Ruggedized Portables Keep Reps on the Road

"It's amazing that a 50 cent cup of coffee can short out a $3,000 notebook," remarks John Harris, vice president of marketing for Panasonic Personal Computers whose coffee cup got away from him recently. But Harris doesn't cry over spilled coffee because his laptop, although not fully ruggedized, has a spill-resistant keyboard for mishaps such as this.

For mobile professionals whose concerns extend beyond coffee on the keyboard, Panasonic has a range of ruggedized notebooks that can withstand a variety of work environments and conditions such as excessive temperatures, dust, vibrations and drops. The company's most ruggedized notebook, the Toughbook 27, has enjoyed a measure of success in the areas of utilities and law enforcement. According to Harris, the company has closed business on 900 police departments in the United states. Harris learned a lot about notebook computers while working as OEM (original equipment manufacturer) sales manager for Japan-based JVC. In the late 1980s, the company opened a computer-peripherals subsidiary in the United states, selling hard drives for notebooks, CRT displays, high resolution printing devices and CD-ROM drives. When Panasonic started making ruggedized notebooks under its own name five years ago, Harris was brought on board to head up the marketing effort and help the company position itself strategically.

"A large portion of our business involved making components for other companies," Harris explains. "We made LCD panels, floppy disc drives, CD-ROM drives, keyboards--so we really had a lot of expertise in these areas, but we never focused on selling a finished product under our own brand name." The company decided that there was a strong potential for success in the laptop market. "We wanted to go after professionals only," Harris says. "We found that there was a need for durable and reliable computers because notebook computers are really the primary business tools for professionals today. The implication is that if those tools break, then you're out of business until they're fixed, and that results in lost opportunities."

Shock Absorbent Portability
So what distinguishes Panasonic's ruggedized notebooks from those manufactured by other companies? Harris cites lower cost and a smaller form factor as two of the major considerations when comparing the Toughbook to its competitors. "This really keeps it in line with the standard notebook PC while offering a large hard drive, full screen and full windows performance. So, not only is it able to perform a dedicated MS-DOS function that another ruggedized would offer, but you can run any standard software application above and beyond that."

Also, Panasonic not only shock mounts the notebook's hard drive but also uses flexible connectors between components, so that if one component absorbs shock, it won't be transferred to another component. "A lot of companies are probably touting the magnesium case, but that really doesn't make a ruggedized computer because the internal components are still unprotected from shock." To illustrate his point, Harris makes the following comparison: "If you took an egg and put it in a metal lunch box and then dropped the box, the box would be okay, but you can imagine what would happen to the egg. So, you really have to consider the management of shock from the design stage, otherwise you're subjecting your notebook to a lot of damage."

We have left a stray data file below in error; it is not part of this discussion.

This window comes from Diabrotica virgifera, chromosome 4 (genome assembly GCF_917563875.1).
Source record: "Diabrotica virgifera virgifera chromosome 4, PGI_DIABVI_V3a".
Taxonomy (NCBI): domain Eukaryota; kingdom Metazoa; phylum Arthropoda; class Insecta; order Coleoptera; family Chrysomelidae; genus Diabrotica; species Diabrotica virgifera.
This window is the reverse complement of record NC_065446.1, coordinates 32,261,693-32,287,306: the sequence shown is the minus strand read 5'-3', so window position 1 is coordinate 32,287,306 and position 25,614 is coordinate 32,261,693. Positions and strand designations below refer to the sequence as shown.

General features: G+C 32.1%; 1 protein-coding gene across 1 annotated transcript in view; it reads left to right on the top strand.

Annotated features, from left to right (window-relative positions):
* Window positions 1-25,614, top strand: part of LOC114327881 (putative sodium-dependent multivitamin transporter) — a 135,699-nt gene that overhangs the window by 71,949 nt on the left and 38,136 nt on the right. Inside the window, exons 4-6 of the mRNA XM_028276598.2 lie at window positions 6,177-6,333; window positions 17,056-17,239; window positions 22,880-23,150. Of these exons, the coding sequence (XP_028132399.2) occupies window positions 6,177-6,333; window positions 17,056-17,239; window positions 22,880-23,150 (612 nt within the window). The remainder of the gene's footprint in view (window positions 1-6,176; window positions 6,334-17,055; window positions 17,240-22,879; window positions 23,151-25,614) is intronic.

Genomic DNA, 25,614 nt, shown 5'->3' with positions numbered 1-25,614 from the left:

Harris also emphasizes the importance of talking to customers before designing the product to determine exactly what their needs are. "We really want to know what the right mix is for our customers. Do they need a faster CPU, or do they prefer a touchscreen and a slower CPU?"

For companies considering the implementation of ruggedized notebooks for their field force, Harris advises an evaluation of the field workers' needs in terms of performance and durability. "If your company currently has a notebook in place, measure carefully what the damage and breakage rates are and what this implies for the business." He recommends that not only the purchasing department but the accounting or finance department get involved in determining how much the breakage of notebooks and the resulting downtime is costing the company.

Another important consideration, according to Harris, is that of wireless communications. "People still have to go to that hotel room or back to the office and plug into the wall," he notes. Panasonic is focusing on building relationships with companies that provide wireless services as well as those that make vehicle mounts and auto adapters so that customers don't feel that they're on their own when it comes to making these decisions. "This allows us to go to the customer and say, "If you're looking to go wireless or build this into a vehicle, here are some companies that can help you,' " says Harris. "Wireless technology is really the last frontier to true mobile computing."

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